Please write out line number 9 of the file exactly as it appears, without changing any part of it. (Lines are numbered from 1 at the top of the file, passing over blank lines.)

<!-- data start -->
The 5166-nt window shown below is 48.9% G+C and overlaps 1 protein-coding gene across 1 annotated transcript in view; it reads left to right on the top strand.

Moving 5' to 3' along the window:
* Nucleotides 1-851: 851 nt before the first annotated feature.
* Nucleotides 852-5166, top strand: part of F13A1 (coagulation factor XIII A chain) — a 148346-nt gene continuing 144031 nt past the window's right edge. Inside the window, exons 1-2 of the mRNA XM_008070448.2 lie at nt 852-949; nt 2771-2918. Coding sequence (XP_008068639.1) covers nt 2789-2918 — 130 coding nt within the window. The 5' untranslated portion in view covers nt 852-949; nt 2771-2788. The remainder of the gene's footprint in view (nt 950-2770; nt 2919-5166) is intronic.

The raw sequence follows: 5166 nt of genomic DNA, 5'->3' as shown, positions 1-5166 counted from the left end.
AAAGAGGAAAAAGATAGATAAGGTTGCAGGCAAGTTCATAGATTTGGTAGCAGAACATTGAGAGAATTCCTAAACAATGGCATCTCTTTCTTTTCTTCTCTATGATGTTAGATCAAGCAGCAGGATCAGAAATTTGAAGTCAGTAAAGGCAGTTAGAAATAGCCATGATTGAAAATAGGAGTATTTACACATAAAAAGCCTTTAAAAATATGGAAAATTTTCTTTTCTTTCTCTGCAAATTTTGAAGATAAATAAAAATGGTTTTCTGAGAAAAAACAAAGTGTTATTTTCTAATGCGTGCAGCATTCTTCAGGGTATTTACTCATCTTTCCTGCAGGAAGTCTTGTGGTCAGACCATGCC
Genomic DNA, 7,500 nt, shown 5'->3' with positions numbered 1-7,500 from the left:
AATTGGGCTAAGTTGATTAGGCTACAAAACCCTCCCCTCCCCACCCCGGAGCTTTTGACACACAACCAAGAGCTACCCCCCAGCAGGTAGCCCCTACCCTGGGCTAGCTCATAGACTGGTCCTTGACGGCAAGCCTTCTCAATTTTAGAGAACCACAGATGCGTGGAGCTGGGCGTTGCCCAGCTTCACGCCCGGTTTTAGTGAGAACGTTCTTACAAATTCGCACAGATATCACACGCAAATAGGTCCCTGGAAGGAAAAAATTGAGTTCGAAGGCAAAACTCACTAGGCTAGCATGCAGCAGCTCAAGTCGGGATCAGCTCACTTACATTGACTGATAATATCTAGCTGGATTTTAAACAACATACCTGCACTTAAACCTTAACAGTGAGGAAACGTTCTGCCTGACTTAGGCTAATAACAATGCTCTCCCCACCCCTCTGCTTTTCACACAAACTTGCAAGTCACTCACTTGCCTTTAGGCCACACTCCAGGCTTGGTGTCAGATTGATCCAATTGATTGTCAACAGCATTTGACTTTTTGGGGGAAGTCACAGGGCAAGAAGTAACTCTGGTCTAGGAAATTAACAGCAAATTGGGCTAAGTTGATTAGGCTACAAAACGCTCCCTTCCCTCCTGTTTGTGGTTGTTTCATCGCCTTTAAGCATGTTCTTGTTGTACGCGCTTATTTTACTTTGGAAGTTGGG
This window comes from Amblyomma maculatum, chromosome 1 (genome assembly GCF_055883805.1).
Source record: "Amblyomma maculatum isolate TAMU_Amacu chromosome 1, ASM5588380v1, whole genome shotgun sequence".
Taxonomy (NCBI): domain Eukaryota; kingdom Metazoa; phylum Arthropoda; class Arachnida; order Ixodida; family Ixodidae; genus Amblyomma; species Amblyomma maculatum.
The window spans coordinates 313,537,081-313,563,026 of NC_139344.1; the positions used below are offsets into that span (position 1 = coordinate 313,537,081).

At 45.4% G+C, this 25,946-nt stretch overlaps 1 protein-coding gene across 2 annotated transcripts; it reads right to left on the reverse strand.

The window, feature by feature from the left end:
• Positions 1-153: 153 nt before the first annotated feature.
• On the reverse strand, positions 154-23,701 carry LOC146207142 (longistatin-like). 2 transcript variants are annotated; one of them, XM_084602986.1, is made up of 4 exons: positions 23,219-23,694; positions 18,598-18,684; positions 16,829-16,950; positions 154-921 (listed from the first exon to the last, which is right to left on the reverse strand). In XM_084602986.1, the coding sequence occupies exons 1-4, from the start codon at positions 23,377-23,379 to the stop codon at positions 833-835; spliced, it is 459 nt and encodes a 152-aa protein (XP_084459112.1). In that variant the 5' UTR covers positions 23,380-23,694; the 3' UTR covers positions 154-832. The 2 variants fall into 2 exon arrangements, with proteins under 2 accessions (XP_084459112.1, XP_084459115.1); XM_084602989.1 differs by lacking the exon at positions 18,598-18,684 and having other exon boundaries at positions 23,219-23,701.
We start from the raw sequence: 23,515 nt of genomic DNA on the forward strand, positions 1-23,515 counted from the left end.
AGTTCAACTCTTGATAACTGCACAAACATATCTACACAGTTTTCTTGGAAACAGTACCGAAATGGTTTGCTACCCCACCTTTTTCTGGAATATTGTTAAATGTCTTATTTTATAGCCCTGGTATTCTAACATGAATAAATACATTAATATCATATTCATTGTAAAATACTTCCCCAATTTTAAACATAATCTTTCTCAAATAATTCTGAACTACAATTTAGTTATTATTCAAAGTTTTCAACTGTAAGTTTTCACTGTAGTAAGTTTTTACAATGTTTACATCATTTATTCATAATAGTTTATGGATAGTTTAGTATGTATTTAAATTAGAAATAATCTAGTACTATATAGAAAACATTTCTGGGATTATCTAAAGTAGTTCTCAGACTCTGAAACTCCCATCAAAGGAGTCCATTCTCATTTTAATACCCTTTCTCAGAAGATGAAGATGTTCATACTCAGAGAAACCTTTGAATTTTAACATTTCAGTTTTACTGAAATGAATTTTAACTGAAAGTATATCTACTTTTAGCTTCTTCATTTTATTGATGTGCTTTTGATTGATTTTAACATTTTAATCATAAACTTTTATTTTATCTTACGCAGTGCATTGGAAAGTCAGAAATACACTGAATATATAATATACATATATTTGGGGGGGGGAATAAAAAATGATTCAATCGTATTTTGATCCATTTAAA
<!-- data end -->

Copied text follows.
This window comes from Amblyomma maculatum, chromosome 1 (genome assembly GCF_055883805.1).